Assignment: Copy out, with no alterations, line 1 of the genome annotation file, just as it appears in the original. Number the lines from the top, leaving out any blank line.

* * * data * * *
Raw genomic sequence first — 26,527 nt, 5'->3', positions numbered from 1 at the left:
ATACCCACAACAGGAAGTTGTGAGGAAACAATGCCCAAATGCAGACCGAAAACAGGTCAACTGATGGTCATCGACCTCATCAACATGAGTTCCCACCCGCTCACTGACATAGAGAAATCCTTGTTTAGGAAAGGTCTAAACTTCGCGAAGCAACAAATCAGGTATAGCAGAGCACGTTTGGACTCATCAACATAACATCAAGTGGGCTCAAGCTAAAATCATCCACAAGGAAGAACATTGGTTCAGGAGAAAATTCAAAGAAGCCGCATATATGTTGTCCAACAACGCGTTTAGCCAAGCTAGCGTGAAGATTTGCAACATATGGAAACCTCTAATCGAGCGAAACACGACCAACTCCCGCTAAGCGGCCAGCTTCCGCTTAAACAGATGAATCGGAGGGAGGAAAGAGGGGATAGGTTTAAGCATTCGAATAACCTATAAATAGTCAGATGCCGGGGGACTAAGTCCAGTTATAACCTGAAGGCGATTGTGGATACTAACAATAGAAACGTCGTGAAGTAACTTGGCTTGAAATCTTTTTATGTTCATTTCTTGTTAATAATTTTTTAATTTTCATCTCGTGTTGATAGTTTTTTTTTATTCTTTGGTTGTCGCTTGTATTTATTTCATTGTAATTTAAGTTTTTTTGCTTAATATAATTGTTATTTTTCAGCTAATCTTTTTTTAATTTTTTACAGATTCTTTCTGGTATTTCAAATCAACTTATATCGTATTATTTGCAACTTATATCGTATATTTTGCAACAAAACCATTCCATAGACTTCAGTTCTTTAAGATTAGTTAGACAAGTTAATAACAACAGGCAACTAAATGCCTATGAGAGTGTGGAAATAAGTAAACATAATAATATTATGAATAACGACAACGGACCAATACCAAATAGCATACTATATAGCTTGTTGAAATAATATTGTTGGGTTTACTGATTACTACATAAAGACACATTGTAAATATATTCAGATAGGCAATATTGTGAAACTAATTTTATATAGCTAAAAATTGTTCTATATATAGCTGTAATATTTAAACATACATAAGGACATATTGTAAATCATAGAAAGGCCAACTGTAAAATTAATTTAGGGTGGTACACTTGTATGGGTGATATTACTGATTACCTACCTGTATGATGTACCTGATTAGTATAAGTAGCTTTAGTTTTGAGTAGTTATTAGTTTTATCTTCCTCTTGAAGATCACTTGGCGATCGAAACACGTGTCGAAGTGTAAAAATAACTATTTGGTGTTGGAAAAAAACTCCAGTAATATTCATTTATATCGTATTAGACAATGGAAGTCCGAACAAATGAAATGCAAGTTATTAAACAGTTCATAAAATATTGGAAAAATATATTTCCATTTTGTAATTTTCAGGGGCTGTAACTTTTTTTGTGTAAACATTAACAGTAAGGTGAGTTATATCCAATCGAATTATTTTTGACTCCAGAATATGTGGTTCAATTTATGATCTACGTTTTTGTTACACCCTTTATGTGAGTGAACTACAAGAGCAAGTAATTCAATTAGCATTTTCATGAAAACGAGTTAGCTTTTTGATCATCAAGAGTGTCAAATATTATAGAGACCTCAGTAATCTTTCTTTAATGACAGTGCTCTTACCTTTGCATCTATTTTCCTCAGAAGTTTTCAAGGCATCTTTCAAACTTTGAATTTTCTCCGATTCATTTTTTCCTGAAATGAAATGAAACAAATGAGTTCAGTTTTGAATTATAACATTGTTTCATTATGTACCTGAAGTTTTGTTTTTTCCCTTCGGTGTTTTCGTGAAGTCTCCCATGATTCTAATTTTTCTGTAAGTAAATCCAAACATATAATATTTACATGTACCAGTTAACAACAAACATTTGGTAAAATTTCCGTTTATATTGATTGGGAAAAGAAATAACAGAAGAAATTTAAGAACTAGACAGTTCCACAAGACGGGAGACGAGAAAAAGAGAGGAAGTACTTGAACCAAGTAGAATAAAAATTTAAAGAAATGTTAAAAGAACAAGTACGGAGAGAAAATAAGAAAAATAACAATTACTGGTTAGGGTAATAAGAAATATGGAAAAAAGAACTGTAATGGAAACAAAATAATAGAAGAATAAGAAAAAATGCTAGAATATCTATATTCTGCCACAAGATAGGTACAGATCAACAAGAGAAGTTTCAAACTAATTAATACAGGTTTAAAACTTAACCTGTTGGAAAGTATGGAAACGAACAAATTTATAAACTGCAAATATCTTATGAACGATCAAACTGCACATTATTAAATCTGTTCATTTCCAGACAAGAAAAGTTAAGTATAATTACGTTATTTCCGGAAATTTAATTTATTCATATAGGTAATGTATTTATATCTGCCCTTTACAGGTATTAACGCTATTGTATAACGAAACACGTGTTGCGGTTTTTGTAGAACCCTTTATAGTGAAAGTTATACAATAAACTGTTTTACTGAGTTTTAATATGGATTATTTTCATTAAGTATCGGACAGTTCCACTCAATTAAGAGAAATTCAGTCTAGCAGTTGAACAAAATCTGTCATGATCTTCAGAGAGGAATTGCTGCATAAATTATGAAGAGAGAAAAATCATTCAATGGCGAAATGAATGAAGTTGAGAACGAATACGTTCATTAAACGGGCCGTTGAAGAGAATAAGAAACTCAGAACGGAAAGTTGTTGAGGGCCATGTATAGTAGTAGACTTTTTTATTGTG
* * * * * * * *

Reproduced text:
Raw genomic sequence first — 26,527 nt, 5'->3', positions numbered from 1 at the left: